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Electronic Flora of South Australia Species Fact Sheet

Polysiphonia brodiei (Dillwyn) Sprengel 1827: 349.

Phylum Rhodophyta – Family Rhodomelaceae – Tribe Polysiphonieae

Selected citations: Abbott & Hollenberg 1976: 694, fig. 642, Adams 1983: 2; 1994: 325, pl. 110, lower left. J. Agardh 1863: 993. Batten 1923: 303, pl. 24 figs 61–63. De Toni 1903: 947. Harvey 1848: pl. 195; 1855b: 230. Hollenberg 1944: 477. Lewis 1983: 262. Segi 1960: 623, fig. 15, pl. 34C, D. Maggs & Hommersand 1993: 314, fig. 95. Rosenvinge 1924: 430 figs 376–384. Silva et al. 1996: 537. Womersley 1979: 496, fig. 11A–E.


Conferva brodiaei Dillwyn 1809, pl. 107.

Thallus (Fig. 87A) dark-red brown, 4–12 (–17) cm high, profusely and irregularly branched from one or a few basal, erect axes (or slight prostrate parts), with several percurrent main branches, fastigiate above. Holdfast rhizoidal, 1–4 mm across; usually epilithic, occasionally epiphytic. Structure. Basal axis 0.5–1 mm in diameter, heavily corticate, attached by numerous rhizoids cut off from the pericentral or cortical cells; mid branches 300–500 µm in diameter with segments L/D 2–3 (–4) and moderately corticate, tapering to ecorticate upper branches and branchlets 100–200 µm in diameter with segments L/D 1–2, then to 50–75 µm in diameter with segments L/D 0.5–1 shortly behind the apices; young branchlets straight to slightly flexuous, with fairly prominent trichoblasts; lateral branches arising every few segments from the basal cells of trichoblasts, with occasional cicatrigenous branches below. Pericentral cells 7–8, elongate throughout, becoming corticate on branches about 200 µm in diameter with small cells cut off first from the posterior sides of the pericentral cells, forming filaments of ovoid to elongate cells lying over the longitudinal joins of the pericentral cells (Fig. 87B); a thin but fairly complete cortical layer is present on branches about 500 µm in diameter, and this becomes several cells thick on lower branches and axes; trichoblasts or scar cells on every segment, trichoblasts relatively slender (basal cell 10–15 µm in diameter, 2–4 times furcate). Rhodoplasts ovoid to irregular.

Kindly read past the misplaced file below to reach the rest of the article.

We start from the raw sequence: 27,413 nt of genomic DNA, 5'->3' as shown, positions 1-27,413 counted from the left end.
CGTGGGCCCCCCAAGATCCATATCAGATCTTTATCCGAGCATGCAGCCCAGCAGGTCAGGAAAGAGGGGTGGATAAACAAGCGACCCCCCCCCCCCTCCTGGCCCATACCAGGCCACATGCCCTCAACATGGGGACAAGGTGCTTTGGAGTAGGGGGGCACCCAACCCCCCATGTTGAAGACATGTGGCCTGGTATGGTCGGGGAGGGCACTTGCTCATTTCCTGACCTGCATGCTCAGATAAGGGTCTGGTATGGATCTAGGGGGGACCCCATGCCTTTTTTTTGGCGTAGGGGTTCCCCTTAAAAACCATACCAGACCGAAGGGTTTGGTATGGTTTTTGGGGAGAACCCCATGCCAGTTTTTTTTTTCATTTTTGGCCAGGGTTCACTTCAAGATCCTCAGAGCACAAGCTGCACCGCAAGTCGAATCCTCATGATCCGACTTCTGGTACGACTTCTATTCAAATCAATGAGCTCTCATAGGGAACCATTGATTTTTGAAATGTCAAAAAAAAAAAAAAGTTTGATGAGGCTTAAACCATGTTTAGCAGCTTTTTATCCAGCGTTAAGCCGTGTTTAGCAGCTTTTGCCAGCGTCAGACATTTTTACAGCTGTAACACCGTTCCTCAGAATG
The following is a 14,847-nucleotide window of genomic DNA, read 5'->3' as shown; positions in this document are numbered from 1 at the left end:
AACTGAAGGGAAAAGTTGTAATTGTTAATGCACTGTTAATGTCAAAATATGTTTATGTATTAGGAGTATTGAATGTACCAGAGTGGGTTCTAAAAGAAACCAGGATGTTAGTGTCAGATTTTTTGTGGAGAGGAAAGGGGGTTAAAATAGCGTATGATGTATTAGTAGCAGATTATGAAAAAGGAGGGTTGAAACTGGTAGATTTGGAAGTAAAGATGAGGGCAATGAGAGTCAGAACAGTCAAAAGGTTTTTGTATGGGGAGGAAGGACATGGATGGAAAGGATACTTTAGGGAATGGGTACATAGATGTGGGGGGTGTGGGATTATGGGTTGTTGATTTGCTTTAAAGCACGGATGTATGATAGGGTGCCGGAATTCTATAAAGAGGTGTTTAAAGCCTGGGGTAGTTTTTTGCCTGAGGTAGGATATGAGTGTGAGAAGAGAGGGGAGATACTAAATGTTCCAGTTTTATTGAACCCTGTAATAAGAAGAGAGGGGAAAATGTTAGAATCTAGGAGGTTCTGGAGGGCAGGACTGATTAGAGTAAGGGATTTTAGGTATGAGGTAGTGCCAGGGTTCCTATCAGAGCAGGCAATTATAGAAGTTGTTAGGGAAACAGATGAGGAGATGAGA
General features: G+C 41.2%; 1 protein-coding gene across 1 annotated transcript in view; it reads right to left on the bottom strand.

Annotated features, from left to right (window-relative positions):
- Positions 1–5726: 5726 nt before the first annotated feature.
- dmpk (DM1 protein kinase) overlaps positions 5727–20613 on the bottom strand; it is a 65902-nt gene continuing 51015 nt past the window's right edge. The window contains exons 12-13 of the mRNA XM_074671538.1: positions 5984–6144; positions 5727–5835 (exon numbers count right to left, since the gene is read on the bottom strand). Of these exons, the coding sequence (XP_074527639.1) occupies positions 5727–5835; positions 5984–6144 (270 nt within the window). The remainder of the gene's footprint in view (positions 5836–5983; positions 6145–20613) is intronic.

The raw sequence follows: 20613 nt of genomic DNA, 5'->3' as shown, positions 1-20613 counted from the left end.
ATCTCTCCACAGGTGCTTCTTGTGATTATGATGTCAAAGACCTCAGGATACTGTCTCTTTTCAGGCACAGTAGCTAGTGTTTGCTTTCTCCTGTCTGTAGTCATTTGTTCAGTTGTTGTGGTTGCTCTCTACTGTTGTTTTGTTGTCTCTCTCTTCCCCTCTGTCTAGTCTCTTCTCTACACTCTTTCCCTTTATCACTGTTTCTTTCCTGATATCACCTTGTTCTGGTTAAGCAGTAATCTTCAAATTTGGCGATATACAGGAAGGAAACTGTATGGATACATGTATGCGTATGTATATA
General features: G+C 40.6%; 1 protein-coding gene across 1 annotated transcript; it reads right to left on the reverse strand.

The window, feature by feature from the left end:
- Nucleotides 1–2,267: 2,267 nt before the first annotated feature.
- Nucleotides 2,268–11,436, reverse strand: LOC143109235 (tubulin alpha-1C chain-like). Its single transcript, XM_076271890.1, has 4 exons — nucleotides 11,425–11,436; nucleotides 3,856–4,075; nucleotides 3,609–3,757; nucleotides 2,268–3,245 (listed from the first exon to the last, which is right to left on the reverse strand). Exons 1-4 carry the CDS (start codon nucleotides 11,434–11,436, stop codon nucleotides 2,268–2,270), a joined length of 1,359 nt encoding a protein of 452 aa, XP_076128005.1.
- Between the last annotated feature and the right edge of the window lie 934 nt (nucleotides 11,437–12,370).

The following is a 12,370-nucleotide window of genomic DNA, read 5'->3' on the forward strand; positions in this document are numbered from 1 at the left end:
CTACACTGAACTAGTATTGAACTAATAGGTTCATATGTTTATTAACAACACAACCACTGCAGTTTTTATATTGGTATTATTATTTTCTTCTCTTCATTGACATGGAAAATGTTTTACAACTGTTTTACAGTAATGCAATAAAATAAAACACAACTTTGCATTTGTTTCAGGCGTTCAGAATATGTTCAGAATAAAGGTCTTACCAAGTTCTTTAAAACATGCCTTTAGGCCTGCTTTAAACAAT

Reproduction: Gametophytes dioecious. Carposporophytes with a slight basal fusion cell and short gonimoblast bearing clavate terminal carposporangia 20–40 µm diameter. Cystocarps (Fig. 87C) stalked, subspherical to ovoid, sometimes slightly urceolate, 250–400 µm in diameter; pericarp ostiolate, 2 cells thick, outer cells angular, usually longitudinally elongate and L/D 1–2 (–3), often becoming irregularly lobed, sometimes with the ostiolar cells becoming enlarged. Spermatangial branches (Fig. 87D) developing as one branch of a trichoblast, cylindrical and gently tapering, 180–350 µm long and 50–75 µm in diameter, without a sterile apical cell when mature.

Tetrasporangia (Fig. 87E) forming gently spiral series in upper branches, often descending below several young lateral branches, with a divergence of 1/6 or 1/7, slightly distorting the segments and occupying when mature half to most of the segment diameter, subspherical to ovoid, 50–100 µm in diameter.

Type from Cork, Bantry Bay, Ireland (Hutchins). See Maggs & Hommersand (1993, p. 314).

Selected specimens: Gulf St Vincent, S. Aust., 60 m deep (AD, A1209). American R. inlet, Kangaroo I., S. Aust., 1 m deep on buoys (Lavers, 22.x.1997; AD, A68242). Robe, S. Aust., on ramp in boat harbour, low tide level (Womersley, 24.viii.1973; AD, A44594) and on slipway reef, upper sublittoral (Womersley, 14.ii.1978; AD, A49156). Apollo Bay, Vic., 0.5–1 m deep on pipeline (Parker & Womersley, 21.viii.1988; AD, A59238-"Marine Algae of southern Australia" No. 324). Swan I. Naval Depot, Port Phillip, Vic., 0–0.5 m deep on barge (Womersley, 8.iv.1959; AD, A22608). Gellibrand Light, Port Phillip Bay, Vic., 0–2 m deep (Kraft, 28.i.1976; AD, 49792). Flinders, Western Port, Vic., drift (Sinkora A1732, 16.xi.1972; AD, A53440). Bellerive, Tas. (Perrin, Nov. 1940; MEL, 46013) and (Cribb 47.7, 28.iii.1950; AD, A16005). Bicheno, Tas., on Codium fragile, lower eulittoral (Skinner, 22.ii.1978; AD, A49203). Blackmans Bay, Tas., drift (Cribb 76.9, 22.ix.1950; AD, A16248). Taroona, Tas., 1–3 m deep (Shepherd, 19.iii.1975; AD, A46224).